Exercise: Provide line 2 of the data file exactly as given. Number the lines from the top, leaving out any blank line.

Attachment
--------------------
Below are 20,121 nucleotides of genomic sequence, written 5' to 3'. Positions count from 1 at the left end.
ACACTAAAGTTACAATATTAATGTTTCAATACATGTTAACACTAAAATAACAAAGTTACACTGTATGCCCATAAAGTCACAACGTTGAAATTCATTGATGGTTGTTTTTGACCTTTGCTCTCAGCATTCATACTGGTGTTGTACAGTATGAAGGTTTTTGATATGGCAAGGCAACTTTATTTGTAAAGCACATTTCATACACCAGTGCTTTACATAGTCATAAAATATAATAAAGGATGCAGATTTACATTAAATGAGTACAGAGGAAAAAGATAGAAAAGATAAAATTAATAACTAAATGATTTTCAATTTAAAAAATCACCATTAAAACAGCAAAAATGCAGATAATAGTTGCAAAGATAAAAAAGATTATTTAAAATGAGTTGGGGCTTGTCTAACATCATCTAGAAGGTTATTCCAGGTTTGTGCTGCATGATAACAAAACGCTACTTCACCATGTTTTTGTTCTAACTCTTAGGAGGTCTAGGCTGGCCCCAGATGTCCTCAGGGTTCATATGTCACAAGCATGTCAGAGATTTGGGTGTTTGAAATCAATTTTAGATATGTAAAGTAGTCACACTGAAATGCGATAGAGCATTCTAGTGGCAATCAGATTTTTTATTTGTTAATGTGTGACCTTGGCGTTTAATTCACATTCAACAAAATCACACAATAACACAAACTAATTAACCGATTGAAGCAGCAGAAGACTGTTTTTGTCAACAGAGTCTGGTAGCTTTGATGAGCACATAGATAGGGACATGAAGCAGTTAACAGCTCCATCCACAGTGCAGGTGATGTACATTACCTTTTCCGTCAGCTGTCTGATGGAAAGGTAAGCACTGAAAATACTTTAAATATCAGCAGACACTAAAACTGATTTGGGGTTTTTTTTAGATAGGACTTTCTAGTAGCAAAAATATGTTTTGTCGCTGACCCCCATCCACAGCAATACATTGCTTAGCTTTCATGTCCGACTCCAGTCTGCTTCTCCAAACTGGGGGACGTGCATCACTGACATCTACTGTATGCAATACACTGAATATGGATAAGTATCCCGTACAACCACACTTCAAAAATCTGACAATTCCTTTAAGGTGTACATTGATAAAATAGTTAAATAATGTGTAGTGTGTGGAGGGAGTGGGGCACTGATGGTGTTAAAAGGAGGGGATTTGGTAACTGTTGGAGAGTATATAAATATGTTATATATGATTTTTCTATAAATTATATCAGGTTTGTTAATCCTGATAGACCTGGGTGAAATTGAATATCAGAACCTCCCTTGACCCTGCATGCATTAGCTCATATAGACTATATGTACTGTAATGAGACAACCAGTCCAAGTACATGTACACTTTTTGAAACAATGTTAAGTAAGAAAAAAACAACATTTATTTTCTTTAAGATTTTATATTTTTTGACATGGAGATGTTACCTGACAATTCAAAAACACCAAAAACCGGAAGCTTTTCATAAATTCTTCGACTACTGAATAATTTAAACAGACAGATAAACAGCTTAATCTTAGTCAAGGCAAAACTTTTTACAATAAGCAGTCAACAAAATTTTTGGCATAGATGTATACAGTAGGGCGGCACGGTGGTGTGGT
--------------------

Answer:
ACACTAAAGTTACAATATTAATGTTTCAATACATGTTAACACTAAAATAACAAAGTTACACTGTATGCCCATAAAGTCACAACGTTGAAATTCATTGATGGTTGTTTTTGACCTTTGCTCTCAGCATTCATACTGGTGTTGTACAGTATGAAGGTTTTTGATATGGCAAGGCAACTTTATTTGTAAAGCACATTTCATACACCAGTGCTTTACATAGTCATAAAATATAATAAAGGATGCAGATTTACATTAAATGAGTACAGAGGAAAAAGATAGAAAAGATAAAATTAATAACTAAATGATTTTCAATTTAAAAAATCACCATTAAAACAGCAAAAATGCAGATAATAGTTGCAAAGATAAAAAAGATTATTTAAAATGAGTTGGGGCTTGTCTAACATCATCTAGAAGGTTATTCCAGGTTTGTGCTGCATGATAACAAAACGCTACTTCACCATGTTTTTGTTCTAACTCTTAGGAGGTCTAGGCTGGCCCCAGATGTCCTCAGGGTTCATATGTCACAAGCATGTCAGAGATTTGGGTGTTTGAAATCAATTTTAGATATGTAAAGTAGTCACACTGAAATGCGATAGAGCATTCTAGTGGCAATCAGATTTTTTATTTGTTAATGTGTGACCTTGGCGTTTAATTCACATTCAACAAAATCACACAATAACACAAACTAATTAACCGATTGAAGCAGCAGAAGACTGTTTTTGTCAACAGAGTCTGGTAGCTTTGATGAGCACATAGATAGGGACATGAAGCAGTTAACAGCTCCATCCACAGTGCAGGTGATGTACATTACCTTTTCCGTCAGCTGTCTGATGGAAAGGTAAGCACTGAAAATACTTTAAATATCAGCAGACACTAAAACTGATTTGGGGTTTTTTTTAGATAGGACTTTCTAGTAGCAAAAATATGTTTTGTCGCTGACCCCCATCCACAGCAATACATTGCTTAGCTTTCATGTCCGACTCCAGTCTGCTTCTCCAAACTGGGGGACGTGCATCACTGACATCTACTGTATGCAATACACTGAATATGGATAAGTATCCCGTACAACCACACTTCAAAAATCTGACAATTCCTTTAAGGTGTACATTGATAAAATAGTTAAATAATGTGTAGTGTGTGGAGGGAGTGGGGCACTGATGGTGTTAAAAGGAGGGGATTTGGTAACTGTTGGAGAGTATATAAATATGTTATATATGATTTTTCTATAAATTATATCAGGTTTGTTAATCCTGATAGACCTGGGTGAAATTGAATATCAGAACCTCCCTTGACCCTGCATGCATTAGCTCATATAGACTATATGTACTGTAATGAGACAACCAGTCCAAGTACATGTACACTTTTTGAAACAATGTTAAGTAAGAAAAAAACAACATTTATTTTCTTTAAGATTTTATATTTTTTGACATGGAGATGTTACCTGACAATTCAAAAACACCAAAAACCGGAAGCTTTTCATAAATTCTTCGACTACTGAATAATTTAAACAGACAGATAAACAGCTTAATCTTAGTCAAGGCAAAACTTTTTACAATAAGCAGTCAACAAAATTTTTGGCATAGATGTATACAGTAGGGCGGCACGGTGGTGTGGT